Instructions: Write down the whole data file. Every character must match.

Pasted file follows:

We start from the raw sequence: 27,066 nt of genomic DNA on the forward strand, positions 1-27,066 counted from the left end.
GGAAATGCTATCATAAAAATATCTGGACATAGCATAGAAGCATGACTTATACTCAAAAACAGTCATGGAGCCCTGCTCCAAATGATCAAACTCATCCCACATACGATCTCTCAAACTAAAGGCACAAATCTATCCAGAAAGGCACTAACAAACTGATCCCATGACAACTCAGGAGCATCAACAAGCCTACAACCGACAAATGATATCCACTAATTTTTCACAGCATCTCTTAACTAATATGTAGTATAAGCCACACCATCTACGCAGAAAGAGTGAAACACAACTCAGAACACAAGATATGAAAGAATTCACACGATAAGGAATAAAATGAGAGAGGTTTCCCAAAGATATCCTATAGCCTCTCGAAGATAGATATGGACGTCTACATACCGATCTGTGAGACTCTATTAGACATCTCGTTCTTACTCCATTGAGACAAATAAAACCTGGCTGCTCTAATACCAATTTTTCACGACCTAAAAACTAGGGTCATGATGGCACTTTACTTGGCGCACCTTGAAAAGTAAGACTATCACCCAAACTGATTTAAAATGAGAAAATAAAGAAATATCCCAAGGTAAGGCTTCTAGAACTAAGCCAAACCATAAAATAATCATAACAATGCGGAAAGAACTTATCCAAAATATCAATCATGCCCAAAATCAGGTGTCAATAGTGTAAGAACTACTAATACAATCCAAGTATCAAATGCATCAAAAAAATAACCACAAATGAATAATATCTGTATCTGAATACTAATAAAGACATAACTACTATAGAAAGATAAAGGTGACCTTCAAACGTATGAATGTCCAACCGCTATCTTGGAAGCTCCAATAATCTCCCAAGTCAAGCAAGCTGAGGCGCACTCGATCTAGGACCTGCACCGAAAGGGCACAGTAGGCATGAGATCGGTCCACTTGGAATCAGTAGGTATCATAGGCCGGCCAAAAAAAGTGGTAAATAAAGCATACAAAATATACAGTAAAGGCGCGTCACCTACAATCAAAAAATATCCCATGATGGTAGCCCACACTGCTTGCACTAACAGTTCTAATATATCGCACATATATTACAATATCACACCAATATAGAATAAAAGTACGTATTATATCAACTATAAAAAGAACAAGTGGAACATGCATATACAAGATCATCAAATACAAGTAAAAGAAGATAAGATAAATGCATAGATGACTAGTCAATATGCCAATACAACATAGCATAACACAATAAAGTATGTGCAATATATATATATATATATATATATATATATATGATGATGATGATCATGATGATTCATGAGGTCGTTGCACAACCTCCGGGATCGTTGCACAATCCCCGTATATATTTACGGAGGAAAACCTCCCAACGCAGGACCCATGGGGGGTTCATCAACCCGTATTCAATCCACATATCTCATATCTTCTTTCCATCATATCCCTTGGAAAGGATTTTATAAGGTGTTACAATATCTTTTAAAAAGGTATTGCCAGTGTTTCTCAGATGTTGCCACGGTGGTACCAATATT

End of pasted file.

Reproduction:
We start from the raw sequence: 27,066 nt of genomic DNA on the forward strand, positions 1-27,066 counted from the left end.
GGAAATGCTATCATAAAAATATCTGGACATAGCATAGAAGCATGACTTATACTCAAAAACAGTCATGGAGCCCTGCTCCAAATGATCAAACTCATCCCACATACGATCTCTCAAACTAAAGGCACAAATCTATCCAGAAAGGCACTAACAAACTGATCCCATGACAACTCAGGAGCATCAACAAGCCTACAACCGACAAATGATATCCACTAATTTTTCACAGCATCTCTTAACTAATATGTAGTATAAGCCACACCATCTACGCAGAAAGAGTGAAACACAACTCAGAACACAAGATATGAAAGAATTCACACGATAAGGAATAAAATGAGAGAGGTTTCCCAAAGATATCCTATAGCCTCTCGAAGATAGATATGGACGTCTACATACCGATCTGTGAGACTCTATTAGACATCTCGTTCTTACTCCATTGAGACAAATAAAACCTGGCTGCTCTAATACCAATTTTTCACGACCTAAAAACTAGGGTCATGATGGCACTTTACTTGGCGCACCTTGAAAAGTAAGACTATCACCCAAACTGATTTAAAATGAGAAAATAAAGAAATATCCCAAGGTAAGGCTTCTAGAACTAAGCCAAACCATAAAATAATCATAACAATGCGGAAAGAACTTATCCAAAATATCAATCATGCCCAAAATCAGGTGTCAATAGTGTAAGAACTACTAATACAATCCAAGTATCAAATGCATCAAAAAAATAACCACAAATGAATAATATCTGTATCTGAATACTAATAAAGACATAACTACTATAGAAAGATAAAGGTGACCTTCAAACGTATGAATGTCCAACCGCTATCTTGGAAGCTCCAATAATCTCCCAAGTCAAGCAAGCTGAGGCGCACTCGATCTAGGACCTGCACCGAAAGGGCACAGTAGGCATGAGATCGGTCCACTTGGAATCAGTAGGTATCATAGGCCGGCCAAAAAAAGTGGTAAATAAAGCATACAAAATATACAGTAAAGGCGCGTCACCTACAATCAAAAAATATCCCATGATGGTAGCCCACACTGCTTGCACTAACAGTTCTAATATATCGCACATATATTACAATATCACACCAATATAGAATAAAAGTACGTATTATATCAACTATAAAAAGAACAAGTGGAACATGCATATACAAGATCATCAAATACAAGTAAAAGAAGATAAGATAAATGCATAGATGACTAGTCAATATGCCAATACAACATAGCATAACACAATAAAGTATGTGCAATATATATATATATATATATATATATATATATGATGATGATGATCATGATGATTCATGAGGTCGTTGCACAACCTCCGGGATCGTTGCACAATCCCCGTATATATTTACGGAGGAAAACCTCCCAACGCAGGACCCATGGGGGGTTCATCAACCCGTATTCAATCCACATATCTCATATCTTCTTTCCATCATATCCCTTGGAAAGGATTTTATAAGGTGTTACAATATCTTTTAAAAAGGTATTGCCAGTGTTTCTCAGATGTTGCCACGGTGGTACCAATATT